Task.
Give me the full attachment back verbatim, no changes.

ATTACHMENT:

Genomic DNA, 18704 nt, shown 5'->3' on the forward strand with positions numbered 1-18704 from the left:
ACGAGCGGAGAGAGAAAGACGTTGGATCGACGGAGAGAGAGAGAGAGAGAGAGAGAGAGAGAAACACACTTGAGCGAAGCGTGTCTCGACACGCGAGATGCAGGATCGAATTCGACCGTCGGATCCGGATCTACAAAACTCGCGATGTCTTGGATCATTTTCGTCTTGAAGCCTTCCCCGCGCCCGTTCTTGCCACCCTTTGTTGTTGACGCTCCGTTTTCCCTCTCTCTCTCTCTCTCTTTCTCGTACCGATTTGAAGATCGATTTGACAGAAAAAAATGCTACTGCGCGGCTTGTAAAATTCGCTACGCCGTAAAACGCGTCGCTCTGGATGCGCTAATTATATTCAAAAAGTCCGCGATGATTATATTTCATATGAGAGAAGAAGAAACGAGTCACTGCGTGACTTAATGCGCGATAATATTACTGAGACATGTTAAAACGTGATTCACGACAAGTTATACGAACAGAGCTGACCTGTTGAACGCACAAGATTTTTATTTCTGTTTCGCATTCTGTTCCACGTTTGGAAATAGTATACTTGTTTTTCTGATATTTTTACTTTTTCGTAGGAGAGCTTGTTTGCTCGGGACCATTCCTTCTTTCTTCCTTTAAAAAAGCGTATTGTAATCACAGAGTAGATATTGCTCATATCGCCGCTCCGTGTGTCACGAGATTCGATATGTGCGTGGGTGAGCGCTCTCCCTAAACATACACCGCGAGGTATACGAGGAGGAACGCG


Genomic DNA, 18704 nt, shown 5'->3' on the forward strand with positions numbered 1-18704 from the left:
ACGAGCGGAGAGAGAAAGACGTTGGATCGACGGAGAGAGAGAGAGAGAGAGAGAGAGAGAGAAACACACTTGAGCGAAGCGTGTCTCGACACGCGAGATGCAGGATCGAATTCGACCGTCGGATCCGGATCTACAAAACTCGCGATGTCTTGGATCATTTTCGTCTTGAAGCCTTCCCCGCGCCCGTTCTTGCCACCCTTTGTTGTTGACGCTCCGTTTTCCCTCTCTCTCTCTCTCTCTTTCTCGTACCGATTTGAAGATCGATTTGACAGAAAAAAATGCTACTGCGCGGCTTGTAAAATTCGCTACGCCGTAAAACGCGTCGCTCTGGATGCGCTAATTATATTCAAAAAGTCCGCGATGATTATATTTCATATGAGAGAAGAAGAAACGAGTCACTGCGTGACTTAATGCGCGATAATATTACTGAGACATGTTAAAACGTGATTCACGACAAGTTATACGAACAGAGCTGACCTGTTGAACGCACAAGATTTTTATTTCTGTTTCGCATTCTGTTCCACGTTTGGAAATAGTATACTTGTTTTTCTGATATTTTTACTTTTTCGTAGGAGAGCTTGTTTGCTCGGGACCATTCCTTCTTTCTTCCTTTAAAAAAGCGTATTGTAATCACAGAGTAGATATTGCTCATATCGCCGCTCCGTGTGTCACGAGATTCGATATGTGCGTGGGTGAGCGCTCTCCCTAAACATACACCGCGAGGTATACGAGGAGGAACGCG